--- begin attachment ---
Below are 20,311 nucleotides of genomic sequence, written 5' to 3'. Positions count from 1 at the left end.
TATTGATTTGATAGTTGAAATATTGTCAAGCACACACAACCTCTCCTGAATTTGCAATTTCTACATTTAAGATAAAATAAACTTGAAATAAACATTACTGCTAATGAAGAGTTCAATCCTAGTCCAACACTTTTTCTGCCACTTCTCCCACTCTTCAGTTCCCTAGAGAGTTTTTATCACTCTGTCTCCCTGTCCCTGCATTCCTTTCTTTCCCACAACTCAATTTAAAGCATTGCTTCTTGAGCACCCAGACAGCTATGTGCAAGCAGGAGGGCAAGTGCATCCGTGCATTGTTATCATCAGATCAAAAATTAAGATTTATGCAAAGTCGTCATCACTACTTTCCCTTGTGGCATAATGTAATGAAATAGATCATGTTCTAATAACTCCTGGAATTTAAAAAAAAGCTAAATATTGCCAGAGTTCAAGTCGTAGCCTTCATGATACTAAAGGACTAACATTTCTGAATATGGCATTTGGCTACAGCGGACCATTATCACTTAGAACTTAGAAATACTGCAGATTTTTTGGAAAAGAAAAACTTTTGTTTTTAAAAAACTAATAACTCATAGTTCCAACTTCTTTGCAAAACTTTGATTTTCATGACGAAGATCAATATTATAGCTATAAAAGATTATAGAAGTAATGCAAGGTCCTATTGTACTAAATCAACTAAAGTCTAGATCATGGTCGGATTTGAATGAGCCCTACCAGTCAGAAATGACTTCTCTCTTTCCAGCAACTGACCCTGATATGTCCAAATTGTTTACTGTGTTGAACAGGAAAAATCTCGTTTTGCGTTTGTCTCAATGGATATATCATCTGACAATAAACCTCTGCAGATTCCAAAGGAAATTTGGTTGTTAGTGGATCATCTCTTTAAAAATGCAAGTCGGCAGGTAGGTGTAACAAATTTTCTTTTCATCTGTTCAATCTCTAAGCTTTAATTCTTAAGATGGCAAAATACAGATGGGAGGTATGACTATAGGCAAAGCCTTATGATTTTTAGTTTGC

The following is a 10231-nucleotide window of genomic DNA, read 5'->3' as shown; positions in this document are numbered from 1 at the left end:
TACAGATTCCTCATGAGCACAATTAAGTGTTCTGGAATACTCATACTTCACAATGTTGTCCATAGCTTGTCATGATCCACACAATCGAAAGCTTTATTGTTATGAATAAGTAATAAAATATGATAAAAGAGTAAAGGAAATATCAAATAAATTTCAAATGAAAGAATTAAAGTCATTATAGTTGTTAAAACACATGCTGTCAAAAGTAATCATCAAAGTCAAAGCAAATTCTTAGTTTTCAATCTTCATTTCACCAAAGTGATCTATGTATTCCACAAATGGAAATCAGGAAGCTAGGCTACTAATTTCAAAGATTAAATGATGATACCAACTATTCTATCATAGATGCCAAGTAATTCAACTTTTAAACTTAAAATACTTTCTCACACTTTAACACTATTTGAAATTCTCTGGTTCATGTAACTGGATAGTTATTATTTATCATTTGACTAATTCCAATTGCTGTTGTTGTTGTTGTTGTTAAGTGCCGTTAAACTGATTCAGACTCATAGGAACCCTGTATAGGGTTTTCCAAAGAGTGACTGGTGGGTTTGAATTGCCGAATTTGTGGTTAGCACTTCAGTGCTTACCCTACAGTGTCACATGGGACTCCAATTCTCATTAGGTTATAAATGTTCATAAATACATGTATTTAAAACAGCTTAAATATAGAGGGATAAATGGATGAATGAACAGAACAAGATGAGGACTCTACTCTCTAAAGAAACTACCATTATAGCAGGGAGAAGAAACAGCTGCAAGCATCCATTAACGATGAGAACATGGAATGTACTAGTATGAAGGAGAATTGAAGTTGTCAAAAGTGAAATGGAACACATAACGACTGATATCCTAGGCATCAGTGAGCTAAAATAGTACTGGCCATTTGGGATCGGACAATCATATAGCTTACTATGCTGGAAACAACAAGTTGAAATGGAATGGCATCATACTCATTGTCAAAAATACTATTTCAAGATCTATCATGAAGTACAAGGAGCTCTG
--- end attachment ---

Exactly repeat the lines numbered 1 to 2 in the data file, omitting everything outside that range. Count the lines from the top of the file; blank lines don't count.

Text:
Below are 20,311 nucleotides of genomic sequence, written 5' to 3'. Positions count from 1 at the left end.
TATTGATTTGATAGTTGAAATATTGTCAAGCACACACAACCTCTCCTGAATTTGCAATTTCTACATTTAAGATAAAATAAACTTGAAATAAACATTACTGCTAATGAAGAGTTCAATCCTAGTCCAACACTTTTTCTGCCACTTCTCCCACTCTTCAGTTCCCTAGAGAGTTTTTATCACTCTGTCTCCCTGTCCCTGCATTCCTTTCTTTCCCACAACTCAATTTAAAGCATTGCTTCTTGAGCACCCAGACAGCTATGTGCAAGCAGGAGGGCAAGTGCATCCGTGCATTGTTATCATCAGATCAAAAATTAAGATTTATGCAAAGTCGTCATCACTACTTTCCCTTGTGGCATAATGTAATGAAATAGATCATGTTCTAATAACTCCTGGAATTTAAAAAAAAGCTAAATATTGCCAGAGTTCAAGTCGTAGCCTTCATGATACTAAAGGACTAACATTTCTGAATATGGCATTTGGCTACAGCGGACCATTATCACTTAGAACTTAGAAATACTGCAGATTTTTTGGAAAAGAAAAACTTTTGTTTTTAAAAAACTAATAACTCATAGTTCCAACTTCTTTGCAAAACTTTGATTTTCATGACGAAGATCAATATTATAGCTATAAAAGATTATAGAAGTAATGCAAGGTCCTATTGTACTAAATCAACTAAAGTCTAGATCATGGTCGGATTTGAATGAGCCCTACCAGTCAGAAATGACTTCTCTCTTTCCAGCAACTGACCCTGATATGTCCAAATTGTTTACTGTGTTGAACAGGAAAAATCTCGTTTTGCGTTTGTCTCAATGGATATATCATCTGACAATAAACCTCTGCAGATTCCAAAGGAAATTTGGTTGTTAGTGGATCATCTCTTTAAAAATGCAAGTCGGCAGGTAGGTGTAACAAATTTTCTTTTCATCTGTTCAATCTCTAAGCTTTAATTCTTAAGATGGCAAAATACAGATGGGAGGTATGACTATAGGCAAAGCCTTATGATTTTTAGTTTGC